It is certainly true that Mrs. Griner’s credibility as a witness is less than total, but that actually undermines the conspiracy theory further. Priscilla embroidered her original story for an interviewer twenty-nine years after Lewis’s death, adding material that made the events look more suspicious.
Her later account included the claim that two men came to the house looking for lodging and quarreled with Lewis, along with other conspiratorial details: three shots instead of two, meaning that Lewis’s two pistols (the kind that had to be loaded after each shot) could not have done the job; and an apparent exchange of clothing between Lewis and his servant sometime in the night.
The most thoroughgoing Lewis conspiracy theory was propounded by muckraking popular historian (and Pulitzer Prize winner) David Leon Chandler in his 1994 book, The Jefferson Conspiracies. Departing from the usual practice, Chandler endorsed Mrs. Griner’s revised 1838 account in full, and surmised that Lewis was murdered while trying to escape in his servant’s clothes, possibly by or with the help of his erstwhile companion Neelly.
As the title of the book made obvious, Chandler was eager to be the Woodward and Bernstein of the early American republic and trace the murder all the way back to the White House, or at least Monticello.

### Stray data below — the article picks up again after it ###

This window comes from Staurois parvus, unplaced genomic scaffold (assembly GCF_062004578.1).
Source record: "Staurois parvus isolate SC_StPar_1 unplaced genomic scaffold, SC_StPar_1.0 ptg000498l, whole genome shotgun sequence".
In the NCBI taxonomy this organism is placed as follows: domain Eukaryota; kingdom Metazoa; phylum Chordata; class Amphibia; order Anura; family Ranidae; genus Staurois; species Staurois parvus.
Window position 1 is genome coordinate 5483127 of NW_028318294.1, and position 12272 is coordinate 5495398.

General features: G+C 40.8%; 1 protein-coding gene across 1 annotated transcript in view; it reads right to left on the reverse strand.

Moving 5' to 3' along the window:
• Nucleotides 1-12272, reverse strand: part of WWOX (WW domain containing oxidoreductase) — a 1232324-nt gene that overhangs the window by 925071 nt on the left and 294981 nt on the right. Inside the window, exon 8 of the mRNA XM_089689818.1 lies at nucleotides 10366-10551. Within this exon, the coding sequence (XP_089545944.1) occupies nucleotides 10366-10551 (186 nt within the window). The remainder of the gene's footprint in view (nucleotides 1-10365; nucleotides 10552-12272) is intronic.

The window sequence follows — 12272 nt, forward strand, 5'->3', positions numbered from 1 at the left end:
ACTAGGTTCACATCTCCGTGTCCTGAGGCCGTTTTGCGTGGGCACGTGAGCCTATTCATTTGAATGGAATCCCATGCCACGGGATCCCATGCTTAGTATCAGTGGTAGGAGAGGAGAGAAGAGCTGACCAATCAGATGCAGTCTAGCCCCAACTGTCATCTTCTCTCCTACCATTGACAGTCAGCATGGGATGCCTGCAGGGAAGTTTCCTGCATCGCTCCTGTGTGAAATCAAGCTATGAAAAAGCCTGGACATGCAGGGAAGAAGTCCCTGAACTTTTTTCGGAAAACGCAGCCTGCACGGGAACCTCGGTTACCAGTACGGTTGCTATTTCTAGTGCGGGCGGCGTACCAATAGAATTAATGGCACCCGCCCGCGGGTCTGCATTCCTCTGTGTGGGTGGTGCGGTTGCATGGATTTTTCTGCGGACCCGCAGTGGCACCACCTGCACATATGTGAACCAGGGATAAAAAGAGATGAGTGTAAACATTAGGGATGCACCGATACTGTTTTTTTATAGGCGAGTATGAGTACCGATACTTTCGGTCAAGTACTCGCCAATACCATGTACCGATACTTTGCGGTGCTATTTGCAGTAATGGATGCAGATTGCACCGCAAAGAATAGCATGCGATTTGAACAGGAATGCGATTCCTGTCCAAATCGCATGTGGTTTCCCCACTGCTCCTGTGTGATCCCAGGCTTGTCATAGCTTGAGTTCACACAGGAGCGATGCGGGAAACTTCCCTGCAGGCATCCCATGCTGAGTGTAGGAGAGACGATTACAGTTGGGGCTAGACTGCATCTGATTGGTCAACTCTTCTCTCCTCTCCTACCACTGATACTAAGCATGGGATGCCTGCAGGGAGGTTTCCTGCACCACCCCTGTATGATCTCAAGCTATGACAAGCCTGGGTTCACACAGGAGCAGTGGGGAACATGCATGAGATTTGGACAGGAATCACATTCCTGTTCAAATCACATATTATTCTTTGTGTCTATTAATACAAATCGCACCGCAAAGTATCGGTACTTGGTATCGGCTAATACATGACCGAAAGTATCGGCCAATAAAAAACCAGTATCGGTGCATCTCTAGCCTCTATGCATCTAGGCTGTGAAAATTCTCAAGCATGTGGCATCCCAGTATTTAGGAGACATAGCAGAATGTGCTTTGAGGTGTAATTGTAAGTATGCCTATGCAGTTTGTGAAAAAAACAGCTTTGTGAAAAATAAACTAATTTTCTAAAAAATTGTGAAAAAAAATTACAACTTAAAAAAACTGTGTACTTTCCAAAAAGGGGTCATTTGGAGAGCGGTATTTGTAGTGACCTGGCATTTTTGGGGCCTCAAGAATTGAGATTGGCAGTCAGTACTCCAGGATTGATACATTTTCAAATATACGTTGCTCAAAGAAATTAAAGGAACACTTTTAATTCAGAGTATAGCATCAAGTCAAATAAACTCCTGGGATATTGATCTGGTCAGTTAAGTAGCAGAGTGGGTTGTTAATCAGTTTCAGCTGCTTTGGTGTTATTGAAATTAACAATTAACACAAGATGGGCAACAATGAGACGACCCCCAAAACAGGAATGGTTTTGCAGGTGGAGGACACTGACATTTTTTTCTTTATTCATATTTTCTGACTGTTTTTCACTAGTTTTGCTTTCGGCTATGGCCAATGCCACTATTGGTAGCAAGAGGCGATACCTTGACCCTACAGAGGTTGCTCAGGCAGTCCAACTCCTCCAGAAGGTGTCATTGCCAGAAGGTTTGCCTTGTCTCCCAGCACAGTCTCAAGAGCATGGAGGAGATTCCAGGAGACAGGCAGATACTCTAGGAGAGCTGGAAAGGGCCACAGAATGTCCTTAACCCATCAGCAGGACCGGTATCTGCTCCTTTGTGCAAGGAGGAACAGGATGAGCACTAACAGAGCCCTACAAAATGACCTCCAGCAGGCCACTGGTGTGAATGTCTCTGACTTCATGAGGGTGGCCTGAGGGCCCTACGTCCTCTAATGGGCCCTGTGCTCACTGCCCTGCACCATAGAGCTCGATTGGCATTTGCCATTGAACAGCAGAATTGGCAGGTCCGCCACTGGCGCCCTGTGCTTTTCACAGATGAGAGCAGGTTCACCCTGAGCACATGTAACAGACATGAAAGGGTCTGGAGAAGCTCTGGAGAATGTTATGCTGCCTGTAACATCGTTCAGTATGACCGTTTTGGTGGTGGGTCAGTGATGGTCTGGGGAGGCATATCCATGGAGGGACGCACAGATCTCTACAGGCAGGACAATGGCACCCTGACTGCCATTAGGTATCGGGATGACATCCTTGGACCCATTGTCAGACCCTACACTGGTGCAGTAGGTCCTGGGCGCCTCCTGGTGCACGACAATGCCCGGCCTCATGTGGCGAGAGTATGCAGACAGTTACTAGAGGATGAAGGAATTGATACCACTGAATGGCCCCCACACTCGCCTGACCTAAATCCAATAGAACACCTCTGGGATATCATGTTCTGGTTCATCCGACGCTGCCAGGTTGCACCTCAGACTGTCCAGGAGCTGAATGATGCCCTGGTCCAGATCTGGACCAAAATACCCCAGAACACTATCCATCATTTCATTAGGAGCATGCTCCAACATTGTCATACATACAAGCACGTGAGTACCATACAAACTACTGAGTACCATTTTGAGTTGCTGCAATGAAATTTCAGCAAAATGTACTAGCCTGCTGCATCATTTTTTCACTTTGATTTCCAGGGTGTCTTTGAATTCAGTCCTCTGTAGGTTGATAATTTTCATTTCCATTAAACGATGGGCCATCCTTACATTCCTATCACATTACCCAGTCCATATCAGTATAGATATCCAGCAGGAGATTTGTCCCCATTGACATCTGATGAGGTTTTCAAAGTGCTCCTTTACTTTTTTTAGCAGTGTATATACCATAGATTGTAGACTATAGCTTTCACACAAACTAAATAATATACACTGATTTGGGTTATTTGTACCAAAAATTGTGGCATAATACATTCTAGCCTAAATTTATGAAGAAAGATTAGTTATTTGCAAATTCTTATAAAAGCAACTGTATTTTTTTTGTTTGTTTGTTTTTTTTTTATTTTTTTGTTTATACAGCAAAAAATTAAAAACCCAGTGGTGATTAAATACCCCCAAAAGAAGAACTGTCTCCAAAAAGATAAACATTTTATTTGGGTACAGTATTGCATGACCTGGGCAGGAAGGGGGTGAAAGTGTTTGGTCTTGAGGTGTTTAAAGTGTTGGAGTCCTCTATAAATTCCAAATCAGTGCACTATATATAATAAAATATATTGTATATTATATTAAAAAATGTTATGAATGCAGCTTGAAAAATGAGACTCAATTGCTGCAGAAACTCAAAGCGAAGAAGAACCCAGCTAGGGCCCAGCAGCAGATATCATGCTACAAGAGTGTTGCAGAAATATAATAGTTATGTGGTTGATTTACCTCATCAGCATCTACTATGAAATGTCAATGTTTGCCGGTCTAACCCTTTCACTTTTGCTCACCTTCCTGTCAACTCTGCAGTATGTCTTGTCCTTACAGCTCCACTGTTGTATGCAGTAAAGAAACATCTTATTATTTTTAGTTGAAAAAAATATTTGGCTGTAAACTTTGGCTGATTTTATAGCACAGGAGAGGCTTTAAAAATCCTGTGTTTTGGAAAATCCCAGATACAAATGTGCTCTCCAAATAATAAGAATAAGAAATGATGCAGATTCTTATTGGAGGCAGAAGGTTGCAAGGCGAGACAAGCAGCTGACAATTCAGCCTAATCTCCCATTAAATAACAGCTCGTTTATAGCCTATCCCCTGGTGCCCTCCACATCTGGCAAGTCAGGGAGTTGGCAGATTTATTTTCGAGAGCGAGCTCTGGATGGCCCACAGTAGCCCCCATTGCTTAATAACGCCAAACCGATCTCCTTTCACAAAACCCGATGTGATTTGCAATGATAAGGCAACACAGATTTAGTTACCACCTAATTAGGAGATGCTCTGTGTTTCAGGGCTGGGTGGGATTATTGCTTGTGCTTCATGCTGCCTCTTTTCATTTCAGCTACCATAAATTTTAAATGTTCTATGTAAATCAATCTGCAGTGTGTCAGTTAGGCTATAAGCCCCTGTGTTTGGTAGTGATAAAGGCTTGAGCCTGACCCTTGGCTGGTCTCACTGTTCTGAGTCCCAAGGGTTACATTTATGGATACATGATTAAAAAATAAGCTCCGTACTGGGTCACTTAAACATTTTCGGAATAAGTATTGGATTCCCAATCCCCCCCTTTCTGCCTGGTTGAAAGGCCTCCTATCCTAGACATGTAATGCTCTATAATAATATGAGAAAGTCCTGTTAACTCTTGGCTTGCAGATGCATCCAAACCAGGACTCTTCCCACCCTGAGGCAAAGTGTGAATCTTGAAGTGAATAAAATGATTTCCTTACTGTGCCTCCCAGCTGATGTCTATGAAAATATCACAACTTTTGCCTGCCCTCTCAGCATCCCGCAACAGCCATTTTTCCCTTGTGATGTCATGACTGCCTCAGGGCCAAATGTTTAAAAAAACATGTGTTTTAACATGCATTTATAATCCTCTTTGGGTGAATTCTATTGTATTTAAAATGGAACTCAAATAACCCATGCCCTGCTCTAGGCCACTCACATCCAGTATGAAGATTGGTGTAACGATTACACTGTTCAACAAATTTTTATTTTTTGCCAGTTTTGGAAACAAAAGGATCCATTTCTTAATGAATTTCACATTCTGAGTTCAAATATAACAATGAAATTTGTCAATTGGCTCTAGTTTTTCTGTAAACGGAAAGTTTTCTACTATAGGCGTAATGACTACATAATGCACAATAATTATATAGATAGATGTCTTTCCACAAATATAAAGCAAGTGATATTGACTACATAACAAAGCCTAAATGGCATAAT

Recounting the history of the Aaron Burr conspiracy and the treasonous activities of General Wilkinson (a Spanish spy and Burr crony as well as the ranking official in the frontier army), Chandler theorized that Lewis carried some sort of evidence against Wilkinson and was hunted down by the general’s henchmen, who then fabricated the tales of drunkenness and suicide that became the official interpretation.
Chandler was able to give Jefferson himself only a small role in the titular conspiracies. His major accusation was that the just-retired president helped forestall further investigation by accepting the suicide explanation too quickly and lending credence to the idea that Lewis was an alcoholic.
Jefferson’s alleged motive was to avoid exposing Wilkinson, whose integrity Jefferson had publicly certified by maintaining him in an important military post and by using him as the star government witness in Aaron Burr’s recent treason trial.
Although Jefferson’s confidence in Wilkinson was politically calculated and extremely misplaced, Chandler’s theories hold very little water. Resting the crux of his argument on the half-hearted nature of the investigation, he echoed the modern assassination conspiracy literature, but begged the question of what sort of investigation could possibly have been conducted at so remote a location at such an early date.
If one accepts the far-fetched premise of hired political assassins stalking the American woods in 1809, to kill a national hero, then Lewis’s best friend and fellow explorer, William Clark, also has to be included in the conspiracy. No man knew Lewis, got along with him better, or respected him more, but Clark accepted the official account just as readily as Jefferson.
The “Jefferson conspiracy” against Meriwether Lewis is best considered as anachronistic speculation that tells us more about late-twentieth-century popular culture than it does about Lewis or Jefferson.